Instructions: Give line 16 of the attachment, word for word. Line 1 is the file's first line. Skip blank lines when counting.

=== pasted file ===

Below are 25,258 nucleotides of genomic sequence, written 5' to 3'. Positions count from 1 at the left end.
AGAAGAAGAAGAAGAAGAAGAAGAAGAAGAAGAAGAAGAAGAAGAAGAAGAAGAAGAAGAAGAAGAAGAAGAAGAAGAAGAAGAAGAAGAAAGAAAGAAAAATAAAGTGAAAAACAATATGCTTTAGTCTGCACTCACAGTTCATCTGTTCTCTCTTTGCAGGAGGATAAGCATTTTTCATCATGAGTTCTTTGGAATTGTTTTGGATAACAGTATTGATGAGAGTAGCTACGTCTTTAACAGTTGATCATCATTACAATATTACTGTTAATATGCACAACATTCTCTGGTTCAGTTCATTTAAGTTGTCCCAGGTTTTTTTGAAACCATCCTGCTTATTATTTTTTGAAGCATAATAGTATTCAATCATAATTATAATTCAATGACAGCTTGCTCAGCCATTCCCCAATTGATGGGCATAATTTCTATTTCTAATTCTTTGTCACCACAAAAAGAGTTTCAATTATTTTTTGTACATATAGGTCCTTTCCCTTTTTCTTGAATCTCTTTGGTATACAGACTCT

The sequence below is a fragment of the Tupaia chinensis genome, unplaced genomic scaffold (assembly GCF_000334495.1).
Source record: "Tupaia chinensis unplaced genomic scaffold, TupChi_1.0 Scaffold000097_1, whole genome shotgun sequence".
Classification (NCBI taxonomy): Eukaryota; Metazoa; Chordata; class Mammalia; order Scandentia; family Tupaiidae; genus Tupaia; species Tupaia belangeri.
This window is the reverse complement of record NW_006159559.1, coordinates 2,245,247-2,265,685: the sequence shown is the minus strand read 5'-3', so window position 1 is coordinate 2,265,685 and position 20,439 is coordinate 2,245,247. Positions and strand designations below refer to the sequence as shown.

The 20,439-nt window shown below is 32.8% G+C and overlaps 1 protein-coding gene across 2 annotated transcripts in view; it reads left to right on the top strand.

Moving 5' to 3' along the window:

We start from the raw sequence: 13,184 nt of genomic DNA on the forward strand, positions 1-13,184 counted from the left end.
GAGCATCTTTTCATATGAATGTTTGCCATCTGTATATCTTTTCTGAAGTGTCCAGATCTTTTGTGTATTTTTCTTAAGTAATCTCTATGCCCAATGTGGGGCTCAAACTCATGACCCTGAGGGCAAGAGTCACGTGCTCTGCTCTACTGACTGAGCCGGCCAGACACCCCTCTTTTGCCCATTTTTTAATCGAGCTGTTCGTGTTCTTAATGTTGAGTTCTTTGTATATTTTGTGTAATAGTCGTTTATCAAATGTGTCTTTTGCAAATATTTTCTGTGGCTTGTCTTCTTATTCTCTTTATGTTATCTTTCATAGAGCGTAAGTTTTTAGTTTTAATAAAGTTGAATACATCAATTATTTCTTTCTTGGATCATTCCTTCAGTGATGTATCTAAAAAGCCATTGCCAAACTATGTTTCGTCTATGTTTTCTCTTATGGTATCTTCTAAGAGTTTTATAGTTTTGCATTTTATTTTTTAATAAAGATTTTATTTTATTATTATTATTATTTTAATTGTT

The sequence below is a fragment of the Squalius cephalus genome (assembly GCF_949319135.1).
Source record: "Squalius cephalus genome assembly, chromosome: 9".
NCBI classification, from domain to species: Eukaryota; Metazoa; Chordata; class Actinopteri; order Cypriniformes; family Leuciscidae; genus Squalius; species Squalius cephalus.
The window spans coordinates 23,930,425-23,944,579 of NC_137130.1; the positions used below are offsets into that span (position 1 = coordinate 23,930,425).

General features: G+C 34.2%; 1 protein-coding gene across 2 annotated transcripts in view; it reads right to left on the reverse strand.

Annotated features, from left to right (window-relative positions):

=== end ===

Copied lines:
Annotated features, from left to right (window-relative positions):